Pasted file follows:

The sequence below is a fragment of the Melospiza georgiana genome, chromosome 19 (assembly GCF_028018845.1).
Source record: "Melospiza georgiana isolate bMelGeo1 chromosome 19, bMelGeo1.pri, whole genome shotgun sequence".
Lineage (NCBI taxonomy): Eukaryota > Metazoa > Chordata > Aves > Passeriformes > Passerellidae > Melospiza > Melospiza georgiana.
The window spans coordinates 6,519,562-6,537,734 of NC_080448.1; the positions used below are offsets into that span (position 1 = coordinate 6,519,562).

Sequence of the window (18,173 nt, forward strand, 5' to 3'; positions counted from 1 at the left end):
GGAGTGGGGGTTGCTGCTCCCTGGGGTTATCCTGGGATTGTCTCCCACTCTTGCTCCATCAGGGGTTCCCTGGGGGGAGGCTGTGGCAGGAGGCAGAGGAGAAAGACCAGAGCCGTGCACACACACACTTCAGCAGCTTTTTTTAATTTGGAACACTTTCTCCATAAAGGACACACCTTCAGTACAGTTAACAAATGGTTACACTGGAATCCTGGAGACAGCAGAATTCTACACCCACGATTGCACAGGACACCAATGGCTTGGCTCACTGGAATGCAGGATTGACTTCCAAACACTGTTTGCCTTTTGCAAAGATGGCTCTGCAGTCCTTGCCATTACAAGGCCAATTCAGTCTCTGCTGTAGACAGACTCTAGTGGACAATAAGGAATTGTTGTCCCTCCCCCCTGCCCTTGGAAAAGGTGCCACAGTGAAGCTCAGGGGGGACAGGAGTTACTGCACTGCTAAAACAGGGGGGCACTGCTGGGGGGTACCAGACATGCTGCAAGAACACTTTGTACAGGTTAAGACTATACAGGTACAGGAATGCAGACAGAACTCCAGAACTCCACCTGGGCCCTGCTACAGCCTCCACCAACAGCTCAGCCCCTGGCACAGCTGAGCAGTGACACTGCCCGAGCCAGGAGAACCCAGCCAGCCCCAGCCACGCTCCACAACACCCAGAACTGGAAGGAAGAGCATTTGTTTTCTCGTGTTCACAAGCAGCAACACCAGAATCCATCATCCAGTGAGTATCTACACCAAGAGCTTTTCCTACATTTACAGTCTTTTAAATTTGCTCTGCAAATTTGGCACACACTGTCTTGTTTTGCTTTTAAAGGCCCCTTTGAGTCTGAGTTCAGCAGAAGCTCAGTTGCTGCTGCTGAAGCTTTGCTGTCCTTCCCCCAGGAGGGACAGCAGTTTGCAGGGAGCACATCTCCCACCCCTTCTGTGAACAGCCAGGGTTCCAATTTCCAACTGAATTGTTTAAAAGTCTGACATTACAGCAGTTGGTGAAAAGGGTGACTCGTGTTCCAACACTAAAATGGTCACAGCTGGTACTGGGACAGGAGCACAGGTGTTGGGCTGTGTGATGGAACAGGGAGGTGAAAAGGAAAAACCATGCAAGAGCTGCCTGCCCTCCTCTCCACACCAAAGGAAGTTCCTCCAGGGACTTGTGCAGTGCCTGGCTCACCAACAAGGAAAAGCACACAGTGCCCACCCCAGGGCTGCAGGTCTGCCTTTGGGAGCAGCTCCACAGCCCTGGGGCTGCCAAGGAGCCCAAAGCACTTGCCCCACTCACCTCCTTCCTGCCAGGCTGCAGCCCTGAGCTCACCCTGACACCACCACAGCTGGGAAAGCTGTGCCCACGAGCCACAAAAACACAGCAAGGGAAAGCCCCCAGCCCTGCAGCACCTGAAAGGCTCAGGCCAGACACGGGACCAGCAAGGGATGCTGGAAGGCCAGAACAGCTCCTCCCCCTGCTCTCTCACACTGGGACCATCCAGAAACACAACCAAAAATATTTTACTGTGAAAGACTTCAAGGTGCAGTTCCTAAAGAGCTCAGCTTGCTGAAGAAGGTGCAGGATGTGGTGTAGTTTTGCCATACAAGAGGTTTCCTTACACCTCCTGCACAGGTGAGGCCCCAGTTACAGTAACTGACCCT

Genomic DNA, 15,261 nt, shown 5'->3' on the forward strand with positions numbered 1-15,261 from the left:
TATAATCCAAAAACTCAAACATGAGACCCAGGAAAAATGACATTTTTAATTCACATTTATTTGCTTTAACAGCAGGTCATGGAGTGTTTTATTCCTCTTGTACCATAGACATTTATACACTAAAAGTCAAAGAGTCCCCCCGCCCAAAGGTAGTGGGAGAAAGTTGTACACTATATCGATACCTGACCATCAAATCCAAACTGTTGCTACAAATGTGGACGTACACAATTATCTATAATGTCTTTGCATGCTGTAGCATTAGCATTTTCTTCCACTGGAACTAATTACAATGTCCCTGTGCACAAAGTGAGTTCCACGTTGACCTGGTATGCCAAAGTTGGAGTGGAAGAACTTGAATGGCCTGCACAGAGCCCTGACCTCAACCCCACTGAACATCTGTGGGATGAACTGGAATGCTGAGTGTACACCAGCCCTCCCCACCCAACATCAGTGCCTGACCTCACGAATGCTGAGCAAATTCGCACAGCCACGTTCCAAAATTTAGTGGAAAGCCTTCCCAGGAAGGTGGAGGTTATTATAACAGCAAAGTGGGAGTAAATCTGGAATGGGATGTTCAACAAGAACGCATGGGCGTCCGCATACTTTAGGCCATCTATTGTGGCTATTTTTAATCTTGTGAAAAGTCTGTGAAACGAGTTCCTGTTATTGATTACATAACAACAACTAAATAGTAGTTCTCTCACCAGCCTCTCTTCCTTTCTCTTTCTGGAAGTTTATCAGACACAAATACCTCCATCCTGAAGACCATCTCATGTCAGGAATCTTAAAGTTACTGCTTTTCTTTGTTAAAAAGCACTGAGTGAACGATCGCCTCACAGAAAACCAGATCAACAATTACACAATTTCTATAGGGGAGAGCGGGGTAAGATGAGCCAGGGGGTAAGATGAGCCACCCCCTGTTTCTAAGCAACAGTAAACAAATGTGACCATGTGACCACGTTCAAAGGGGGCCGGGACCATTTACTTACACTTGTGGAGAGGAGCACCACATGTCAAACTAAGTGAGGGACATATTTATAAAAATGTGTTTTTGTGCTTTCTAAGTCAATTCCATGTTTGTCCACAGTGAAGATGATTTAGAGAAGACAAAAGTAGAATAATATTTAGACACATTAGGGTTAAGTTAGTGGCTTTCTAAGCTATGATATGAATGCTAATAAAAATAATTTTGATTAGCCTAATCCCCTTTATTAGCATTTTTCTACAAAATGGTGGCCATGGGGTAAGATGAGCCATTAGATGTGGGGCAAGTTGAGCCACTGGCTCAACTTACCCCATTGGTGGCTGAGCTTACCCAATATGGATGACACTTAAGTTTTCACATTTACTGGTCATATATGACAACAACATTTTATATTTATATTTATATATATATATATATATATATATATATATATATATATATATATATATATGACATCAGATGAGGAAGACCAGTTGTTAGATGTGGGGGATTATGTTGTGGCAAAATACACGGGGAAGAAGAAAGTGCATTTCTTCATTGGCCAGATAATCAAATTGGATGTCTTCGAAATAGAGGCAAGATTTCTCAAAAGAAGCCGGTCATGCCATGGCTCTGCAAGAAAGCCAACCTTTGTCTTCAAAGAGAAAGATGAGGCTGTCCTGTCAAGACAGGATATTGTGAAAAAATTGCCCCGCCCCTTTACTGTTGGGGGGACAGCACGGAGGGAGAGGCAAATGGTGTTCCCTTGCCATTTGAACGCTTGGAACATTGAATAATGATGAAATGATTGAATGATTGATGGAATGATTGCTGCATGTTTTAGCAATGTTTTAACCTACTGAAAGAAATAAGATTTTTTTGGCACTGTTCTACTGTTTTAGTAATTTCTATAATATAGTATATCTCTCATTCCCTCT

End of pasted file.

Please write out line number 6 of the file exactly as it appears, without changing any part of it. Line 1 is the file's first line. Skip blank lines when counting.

GGAGTGGGGGTTGCTGCTCCCTGGGGTTATCCTGGGATTGTCTCCCACTCTTGCTCCATCAGGGGTTCCCTGGGGGGAGGCTGTGGCAGGAGGCAGAGGAGAAAGACCAGAGCCGTGCACACACACACTTCAGCAGCTTTTTTTAATTTGGAACACTTTCTCCATAAAGGACACACCTTCAGTACAGTTAACAAATGGTTACACTGGAATCCTGGAGACAGCAGAATTCTACACCCACGATTGCACAGGACACCAATGGCTTGGCTCACTGGAATGCAGGATTGACTTCCAAACACTGTTTGCCTTTTGCAAAGATGGCTCTGCAGTCCTTGCCATTACAAGGCCAATTCAGTCTCTGCTGTAGACAGACTCTAGTGGACAATAAGGAATTGTTGTCCCTCCCCCCTGCCCTTGGAAAAGGTGCCACAGTGAAGCTCAGGGGGGACAGGAGTTACTGCACTGCTAAAACAGGGGGGCACTGCTGGGGGGTACCAGACATGCTGCAAGAACACTTTGTACAGGTTAAGACTATACAGGTACAGGAATGCAGACAGAACTCCAGAACTCCACCTGGGCCCTGCTACAGCCTCCACCAACAGCTCAGCCCCTGGCACAGCTGAGCAGTGACACTGCCCGAGCCAGGAGAACCCAGCCAGCCCCAGCCACGCTCCACAACACCCAGAACTGGAAGGAAGAGCATTTGTTTTCTCGTGTTCACAAGCAGCAACACCAGAATCCATCATCCAGTGAGTATCTACACCAAGAGCTTTTCCTACATTTACAGTCTTTTAAATTTGCTCTGCAAATTTGGCACACACTGTCTTGTTTTGCTTTTAAAGGCCCCTTTGAGTCTGAGTTCAGCAGAAGCTCAGTTGCTGCTGCTGAAGCTTTGCTGTCCTTCCCCCAGGAGGGACAGCAGTTTGCAGGGAGCACATCTCCCACCCCTTCTGTGAACAGCCAGGGTTCCAATTTCCAACTGAATTGTTTAAAAGTCTGACATTACAGCAGTTGGTGAAAAGGGTGACTCGTGTTCCAACACTAAAATGGTCACAGCTGGTACTGGGACAGGAGCACAGGTGTTGGGCTGTGTGATGGAACAGGGAGGTGAAAAGGAAAAACCATGCAAGAGCTGCCTGCCCTCCTCTCCACACCAAAGGAAGTTCCTCCAGGGACTTGTGCAGTGCCTGGCTCACCAACAAGGAAAAGCACACAGTGCCCACCCCAGGGCTGCAGGTCTGCCTTTGGGAGCAGCTCCACAGCCCTGGGGCTGCCAAGGAGCCCAAAGCACTTGCCCCACTCACCTCCTTCCTGCCAGGCTGCAGCCCTGAGCTCACCCTGACACCACCACAGCTGGGAAAGCTGTGCCCACGAGCCACAAAAACACAGCAAGGGAAAGCCCCCAGCCCTGCAGCACCTGAAAGGCTCAGGCCAGACACGGGACCAGCAAGGGATGCTGGAAGGCCAGAACAGCTCCTCCCCCTGCTCTCTCACACTGGGACCATCCAGAAACACAACCAAAAATATTTTACTGTGAAAGACTTCAAGGTGCAGTTCCTAAAGAGCTCAGCTTGCTGAAGAAGGTGCAGGATGTGGTGTAGTTTTGCCATACAAGAGGTTTCCTTACACCTCCTGCACAGGTGAGGCCCCAGTTACAGTAACTGACCCT